Sales and revenue are the engine of any profitable business – without them a business is simply not feasible. Tracking sales analytics will not only help improve your sales, but will allow you to better predict and forecast sales, increasing the predictability of cash flows to prevent working capital issues. It also will allow you to better incentivize and understand your sales reps and improve accountability.
To properly utilize sale analytics, you first need POS or pipeline data. Beyond that, data such as surveys are also used in order to find relationships and opportunities. Leveraging this information allows for better understanding of customer segments, increasing the opportunity to retain and monetize these customers by using tools such as pricing analysis.
At the very minimum, sales driven organizations should be continuously assessing the following KPI’s and Metrics:
Sales to Date
Lead Conversion Rate
Sales per rep
Sales by region
However, most CRMs and POS system's will provide you with this type of analytics. To truly get the most out of your sales data organizations should also be tracking:
Pipeline Health Analytics (pipeline size, deal value, deal age, win rate): investigate the health of the leads of your sales pipeline. Maximize sales by ensuring your sales team has ample quantity and quality of sales opportunities
Sales Stage Conversion Analytics (conversion rates from each stage of sales pipeline): Understand how deals flow through your organizations sales pipeline to ensure momentum is being maintained.
Sales Stage Activity Analytics (quantify activity levels across different tasks): Pinpoint the drivers of sales by understanding the sales and marketing activity within the pipeline. In doing so, organizations will be able to identify the core activities that have the largest effect on sales performance.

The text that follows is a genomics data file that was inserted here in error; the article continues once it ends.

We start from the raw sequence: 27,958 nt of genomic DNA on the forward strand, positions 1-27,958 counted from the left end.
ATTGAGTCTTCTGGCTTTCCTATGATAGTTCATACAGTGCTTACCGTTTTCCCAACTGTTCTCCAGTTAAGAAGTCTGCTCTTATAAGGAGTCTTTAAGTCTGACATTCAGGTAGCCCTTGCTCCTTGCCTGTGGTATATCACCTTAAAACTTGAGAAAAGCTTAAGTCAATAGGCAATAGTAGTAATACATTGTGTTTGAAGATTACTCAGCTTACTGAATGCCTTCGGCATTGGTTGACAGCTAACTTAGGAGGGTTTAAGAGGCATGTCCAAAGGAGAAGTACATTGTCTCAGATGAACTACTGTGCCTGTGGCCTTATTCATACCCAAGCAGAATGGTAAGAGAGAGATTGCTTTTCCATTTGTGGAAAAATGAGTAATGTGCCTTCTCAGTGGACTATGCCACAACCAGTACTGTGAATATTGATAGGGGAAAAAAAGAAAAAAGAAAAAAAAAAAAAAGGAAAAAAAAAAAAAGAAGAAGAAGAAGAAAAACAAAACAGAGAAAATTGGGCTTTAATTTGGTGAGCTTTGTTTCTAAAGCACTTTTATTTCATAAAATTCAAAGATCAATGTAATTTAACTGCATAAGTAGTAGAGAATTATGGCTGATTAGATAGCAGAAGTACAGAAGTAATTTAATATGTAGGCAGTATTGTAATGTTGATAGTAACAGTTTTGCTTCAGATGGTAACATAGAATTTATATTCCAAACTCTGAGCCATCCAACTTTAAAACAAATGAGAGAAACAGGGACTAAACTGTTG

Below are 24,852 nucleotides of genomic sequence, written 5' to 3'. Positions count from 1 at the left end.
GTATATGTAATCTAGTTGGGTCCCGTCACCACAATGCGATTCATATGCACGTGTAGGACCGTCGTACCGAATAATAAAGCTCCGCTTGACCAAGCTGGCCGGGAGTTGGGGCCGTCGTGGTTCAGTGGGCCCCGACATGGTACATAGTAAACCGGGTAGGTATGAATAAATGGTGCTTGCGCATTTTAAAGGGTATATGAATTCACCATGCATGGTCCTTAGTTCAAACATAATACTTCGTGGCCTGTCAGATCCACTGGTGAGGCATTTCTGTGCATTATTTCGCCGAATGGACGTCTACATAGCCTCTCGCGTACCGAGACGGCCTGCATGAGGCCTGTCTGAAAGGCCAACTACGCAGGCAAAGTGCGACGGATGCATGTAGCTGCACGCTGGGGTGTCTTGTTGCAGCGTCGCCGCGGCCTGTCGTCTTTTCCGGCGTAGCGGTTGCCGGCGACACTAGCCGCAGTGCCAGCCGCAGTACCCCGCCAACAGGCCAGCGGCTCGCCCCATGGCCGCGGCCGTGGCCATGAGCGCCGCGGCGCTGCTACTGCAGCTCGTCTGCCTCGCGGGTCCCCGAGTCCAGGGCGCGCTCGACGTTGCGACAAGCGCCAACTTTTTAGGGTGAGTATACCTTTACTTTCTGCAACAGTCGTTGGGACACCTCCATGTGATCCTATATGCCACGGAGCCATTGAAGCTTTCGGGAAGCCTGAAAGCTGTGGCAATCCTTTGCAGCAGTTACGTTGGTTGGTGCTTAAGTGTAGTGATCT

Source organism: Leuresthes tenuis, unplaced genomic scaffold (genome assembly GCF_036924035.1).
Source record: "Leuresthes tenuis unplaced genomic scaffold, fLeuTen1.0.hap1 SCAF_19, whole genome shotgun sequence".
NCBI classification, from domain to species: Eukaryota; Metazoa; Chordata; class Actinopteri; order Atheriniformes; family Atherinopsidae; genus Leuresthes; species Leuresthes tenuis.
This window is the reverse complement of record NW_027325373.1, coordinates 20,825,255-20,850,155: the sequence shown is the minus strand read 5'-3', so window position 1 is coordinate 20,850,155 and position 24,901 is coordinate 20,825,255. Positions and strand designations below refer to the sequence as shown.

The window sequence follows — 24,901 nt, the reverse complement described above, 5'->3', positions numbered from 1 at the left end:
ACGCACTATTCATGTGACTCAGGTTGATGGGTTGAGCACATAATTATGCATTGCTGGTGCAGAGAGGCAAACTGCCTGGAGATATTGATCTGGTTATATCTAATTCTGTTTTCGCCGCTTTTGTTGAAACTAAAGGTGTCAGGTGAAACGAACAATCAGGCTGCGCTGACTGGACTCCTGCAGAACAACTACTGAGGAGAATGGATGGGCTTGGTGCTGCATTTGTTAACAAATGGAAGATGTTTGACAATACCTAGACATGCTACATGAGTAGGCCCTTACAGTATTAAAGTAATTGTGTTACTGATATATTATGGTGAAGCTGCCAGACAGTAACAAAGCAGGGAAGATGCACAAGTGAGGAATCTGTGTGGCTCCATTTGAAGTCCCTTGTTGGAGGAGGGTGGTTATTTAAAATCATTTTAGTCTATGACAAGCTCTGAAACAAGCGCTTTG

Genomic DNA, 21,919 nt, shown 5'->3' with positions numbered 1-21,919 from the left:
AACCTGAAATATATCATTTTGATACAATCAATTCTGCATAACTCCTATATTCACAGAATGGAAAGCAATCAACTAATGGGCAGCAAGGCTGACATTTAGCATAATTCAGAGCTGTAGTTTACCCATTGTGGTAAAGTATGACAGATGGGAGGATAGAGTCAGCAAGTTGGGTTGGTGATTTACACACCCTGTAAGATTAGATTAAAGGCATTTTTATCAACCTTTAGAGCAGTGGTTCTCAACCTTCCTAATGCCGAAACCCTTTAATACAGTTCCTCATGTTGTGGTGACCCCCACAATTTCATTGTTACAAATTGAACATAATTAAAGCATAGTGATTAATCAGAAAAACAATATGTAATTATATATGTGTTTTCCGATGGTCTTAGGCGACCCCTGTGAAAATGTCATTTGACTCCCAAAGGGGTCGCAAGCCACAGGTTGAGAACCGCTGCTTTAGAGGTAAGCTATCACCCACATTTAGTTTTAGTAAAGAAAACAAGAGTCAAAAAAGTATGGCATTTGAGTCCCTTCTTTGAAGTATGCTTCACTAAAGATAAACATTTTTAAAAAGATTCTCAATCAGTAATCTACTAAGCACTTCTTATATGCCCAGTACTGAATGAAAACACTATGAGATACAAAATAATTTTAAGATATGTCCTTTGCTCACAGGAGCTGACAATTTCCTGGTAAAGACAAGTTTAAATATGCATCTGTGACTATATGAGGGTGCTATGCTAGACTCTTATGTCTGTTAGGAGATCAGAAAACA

Advanced Sales Analytics: Pricing Analytics
Beyond this, and to truly unlock the power of sales analytics, organizations should turn to pricing analytics.
Pricing analytics is the process of analyzing the price sensitivity and price elasticity of specific market segments. This is especially useful in saturated, competitive markets where positioning is key. For successful implementation, the quality of data and the analytical tools used to develop the solution must be high. The business must be willing to test different pricing levels to examine the change in demand, which can be achieved through different promotions, incentives or loyalty programs.
Example of Price Analytics
A media and entertainment company recently implemented and saw first-hand the benefit of optimizing their pricing strategy. Within the emergence of tech mediums, the media and entertainment industry has faced growing pains in monetizing their consumer base, as they are looking to new product lines and more niche customer segments.
To stay on top of the ever-changing technological landscape and consumer tastes, it was necessary for a leading media and entertainment firm to leverage price optimization models, competitive management analysis, cost models, and customer elasticity models. Through this, the firm was able to implement a pricing strategy that allowed them to increase profitability, improve customer retention and lower cost of customer acquisition as well.
Overall, there are many benefits to sales analytics. Often times, the reports you get form your CRM are not enough and need to be supplemented with more advanced analytics. If you are interested in learning more about how you can improve your sales analytics, reach out to us today!